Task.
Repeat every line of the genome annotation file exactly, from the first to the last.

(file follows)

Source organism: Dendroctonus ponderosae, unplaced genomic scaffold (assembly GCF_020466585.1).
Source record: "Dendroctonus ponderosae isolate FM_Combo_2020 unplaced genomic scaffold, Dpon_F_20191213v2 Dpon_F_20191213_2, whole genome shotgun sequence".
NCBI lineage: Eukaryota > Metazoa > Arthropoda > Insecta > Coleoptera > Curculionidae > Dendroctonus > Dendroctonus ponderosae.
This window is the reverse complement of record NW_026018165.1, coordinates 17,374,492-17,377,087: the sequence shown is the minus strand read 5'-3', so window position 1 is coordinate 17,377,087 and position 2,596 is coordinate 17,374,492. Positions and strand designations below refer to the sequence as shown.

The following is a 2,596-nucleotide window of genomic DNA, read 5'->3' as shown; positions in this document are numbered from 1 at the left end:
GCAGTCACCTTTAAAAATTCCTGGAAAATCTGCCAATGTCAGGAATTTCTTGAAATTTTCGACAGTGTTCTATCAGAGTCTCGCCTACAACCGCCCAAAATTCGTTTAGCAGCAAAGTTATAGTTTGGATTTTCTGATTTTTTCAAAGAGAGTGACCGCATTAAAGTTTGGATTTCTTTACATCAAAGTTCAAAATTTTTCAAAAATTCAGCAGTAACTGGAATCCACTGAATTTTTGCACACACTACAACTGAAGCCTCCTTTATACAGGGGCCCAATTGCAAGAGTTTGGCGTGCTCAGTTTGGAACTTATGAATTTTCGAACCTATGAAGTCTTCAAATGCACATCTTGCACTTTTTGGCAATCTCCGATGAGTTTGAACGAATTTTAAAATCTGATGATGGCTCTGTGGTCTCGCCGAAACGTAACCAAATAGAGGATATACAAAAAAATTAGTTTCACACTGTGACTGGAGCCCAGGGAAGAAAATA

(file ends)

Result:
Source organism: Dendroctonus ponderosae, unplaced genomic scaffold (assembly GCF_020466585.1).
Source record: "Dendroctonus ponderosae isolate FM_Combo_2020 unplaced genomic scaffold, Dpon_F_20191213v2 Dpon_F_20191213_2, whole genome shotgun sequence".
NCBI lineage: Eukaryota > Metazoa > Arthropoda > Insecta > Coleoptera > Curculionidae > Dendroctonus > Dendroctonus ponderosae.
This window is the reverse complement of record NW_026018165.1, coordinates 17,374,492-17,377,087: the sequence shown is the minus strand read 5'-3', so window position 1 is coordinate 17,377,087 and position 2,596 is coordinate 17,374,492. Positions and strand designations below refer to the sequence as shown.

The following is a 2,596-nucleotide window of genomic DNA, read 5'->3' as shown; positions in this document are numbered from 1 at the left end:
GCAGTCACCTTTAAAAATTCCTGGAAAATCTGCCAATGTCAGGAATTTCTTGAAATTTTCGACAGTGTTCTATCAGAGTCTCGCCTACAACCGCCCAAAATTCGTTTAGCAGCAAAGTTATAGTTTGGATTTTCTGATTTTTTCAAAGAGAGTGACCGCATTAAAGTTTGGATTTCTTTACATCAAAGTTCAAAATTTTTCAAAAATTCAGCAGTAACTGGAATCCACTGAATTTTTGCACACACTACAACTGAAGCCTCCTTTATACAGGGGCCCAATTGCAAGAGTTTGGCGTGCTCAGTTTGGAACTTATGAATTTTCGAACCTATGAAGTCTTCAAATGCACATCTTGCACTTTTTGGCAATCTCCGATGAGTTTGAACGAATTTTAAAATCTGATGATGGCTCTGTGGTCTCGCCGAAACGTAACCAAATAGAGGATATACAAAAAAATTAGTTTCACACTGTGACTGGAGCCCAGGGAAGAAAATA